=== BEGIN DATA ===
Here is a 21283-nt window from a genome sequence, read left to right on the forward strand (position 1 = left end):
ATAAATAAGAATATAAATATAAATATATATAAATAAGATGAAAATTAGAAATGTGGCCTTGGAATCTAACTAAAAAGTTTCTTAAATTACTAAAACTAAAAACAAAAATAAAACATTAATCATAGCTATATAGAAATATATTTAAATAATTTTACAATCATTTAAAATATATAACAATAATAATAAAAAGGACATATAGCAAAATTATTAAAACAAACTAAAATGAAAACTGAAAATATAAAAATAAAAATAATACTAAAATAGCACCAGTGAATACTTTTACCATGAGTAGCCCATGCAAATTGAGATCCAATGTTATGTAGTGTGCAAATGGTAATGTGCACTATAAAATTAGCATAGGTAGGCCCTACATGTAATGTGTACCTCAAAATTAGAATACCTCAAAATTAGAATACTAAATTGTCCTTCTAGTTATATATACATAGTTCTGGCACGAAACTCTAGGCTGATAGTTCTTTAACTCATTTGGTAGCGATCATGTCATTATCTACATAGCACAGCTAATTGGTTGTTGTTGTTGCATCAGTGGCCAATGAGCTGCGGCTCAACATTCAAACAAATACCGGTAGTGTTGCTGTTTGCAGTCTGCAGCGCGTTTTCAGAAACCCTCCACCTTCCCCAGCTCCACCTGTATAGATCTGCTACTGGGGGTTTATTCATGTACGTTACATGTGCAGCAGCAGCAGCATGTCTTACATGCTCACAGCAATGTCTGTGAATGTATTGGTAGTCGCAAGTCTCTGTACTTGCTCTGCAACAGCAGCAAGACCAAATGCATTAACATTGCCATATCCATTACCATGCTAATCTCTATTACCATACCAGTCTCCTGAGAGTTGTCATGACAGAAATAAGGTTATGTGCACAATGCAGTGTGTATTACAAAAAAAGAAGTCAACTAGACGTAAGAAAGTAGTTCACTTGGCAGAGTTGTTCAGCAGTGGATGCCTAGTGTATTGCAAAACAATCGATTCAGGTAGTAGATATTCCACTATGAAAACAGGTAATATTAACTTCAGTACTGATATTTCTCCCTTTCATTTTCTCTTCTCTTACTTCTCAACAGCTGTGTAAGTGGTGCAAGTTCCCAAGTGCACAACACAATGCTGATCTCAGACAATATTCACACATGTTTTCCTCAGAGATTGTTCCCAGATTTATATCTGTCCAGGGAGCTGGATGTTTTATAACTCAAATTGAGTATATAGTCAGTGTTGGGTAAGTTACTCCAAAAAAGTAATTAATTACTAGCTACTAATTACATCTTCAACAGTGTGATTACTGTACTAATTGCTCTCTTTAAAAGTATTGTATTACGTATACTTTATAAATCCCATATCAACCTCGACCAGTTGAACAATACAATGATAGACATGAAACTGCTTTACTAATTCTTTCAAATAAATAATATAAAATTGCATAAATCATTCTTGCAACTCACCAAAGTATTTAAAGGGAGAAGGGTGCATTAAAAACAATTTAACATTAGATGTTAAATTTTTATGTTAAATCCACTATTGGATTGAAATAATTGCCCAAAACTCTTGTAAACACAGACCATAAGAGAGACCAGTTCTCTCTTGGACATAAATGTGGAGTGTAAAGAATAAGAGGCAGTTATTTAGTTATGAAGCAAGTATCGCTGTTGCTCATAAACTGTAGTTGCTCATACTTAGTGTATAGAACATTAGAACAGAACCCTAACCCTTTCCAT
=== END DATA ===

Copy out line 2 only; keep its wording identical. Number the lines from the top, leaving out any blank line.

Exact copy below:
ATAAATAAGAATATAAATATAAATATATATAAATAAGATGAAAATTAGAAATGTGGCCTTGGAATCTAACTAAAAAGTTTCTTAAATTACTAAAACTAAAAACAAAAATAAAACATTAATCATAGCTATATAGAAATATATTTAAATAATTTTACAATCATTTAAAATATATAACAATAATAATAAAAAGGACATATAGCAAAATTATTAAAACAAACTAAAATGAAAACTGAAAATATAAAAATAAAAATAATACTAAAATAGCACCAGTGAATACTTTTACCATGAGTAGCCCATGCAAATTGAGATCCAATGTTATGTAGTGTGCAAATGGTAATGTGCACTATAAAATTAGCATAGGTAGGCCCTACATGTAATGTGTACCTCAAAATTAGAATACCTCAAAATTAGAATACTAAATTGTCCTTCTAGTTATATATACATAGTTCTGGCACGAAACTCTAGGCTGATAGTTCTTTAACTCATTTGGTAGCGATCATGTCATTATCTACATAGCACAGCTAATTGGTTGTTGTTGTTGCATCAGTGGCCAATGAGCTGCGGCTCAACATTCAAACAAATACCGGTAGTGTTGCTGTTTGCAGTCTGCAGCGCGTTTTCAGAAACCCTCCACCTTCCCCAGCTCCACCTGTATAGATCTGCTACTGGGGGTTTATTCATGTACGTTACATGTGCAGCAGCAGCAGCATGTCTTACATGCTCACAGCAATGTCTGTGAATGTATTGGTAGTCGCAAGTCTCTGTACTTGCTCTGCAACAGCAGCAAGACCAAATGCATTAACATTGCCATATCCATTACCATGCTAATCTCTATTACCATACCAGTCTCCTGAGAGTTGTCATGACAGAAATAAGGTTATGTGCACAATGCAGTGTGTATTACAAAAAAAGAAGTCAACTAGACGTAAGAAAGTAGTTCACTTGGCAGAGTTGTTCAGCAGTGGATGCCTAGTGTATTGCAAAACAATCGATTCAGGTAGTAGATATTCCACTATGAAAACAGGTAATATTAACTTCAGTACTGATATTTCTCCCTTTCATTTTCTCTTCTCTTACTTCTCAACAGCTGTGTAAGTGGTGCAAGTTCCCAAGTGCACAACACAATGCTGATCTCAGACAATATTCACACATGTTTTCCTCAGAGATTGTTCCCAGATTTATATCTGTCCAGGGAGCTGGATGTTTTATAACTCAAATTGAGTATATAGTCAGTGTTGGGTAAGTTACTCCAAAAAAGTAATTAATTACTAGCTACTAATTACATCTTCAACAGTGTGATTACTGTACTAATTGCTCTCTTTAAAAGTATTGTATTACGTATACTTTATAAATCCCATATCAACCTCGACCAGTTGAACAATACAATGATAGACATGAAACTGCTTTACTAATTCTTTCAAATAAATAATATAAAATTGCATAAATCATTCTTGCAACTCACCAAAGTATTTAAAGGGAGAAGGGTGCATTAAAAACAATTTAACATTAGATGTTAAATTTTTATGTTAAATCCACTATTGGATTGAAATAATTGCCCAAAACTCTTGTAAACACAGACCATAAGAGAGACCAGTTCTCTCTTGGACATAAATGTGGAGTGTAAAGAATAAGAGGCAGTTATTTAGTTATGAAGCAAGTATCGCTGTTGCTCATAAACTGTAGTTGCTCATACTTAGTGTATAGAACATTAGAACAGAACCCTAACCCTTTCCAT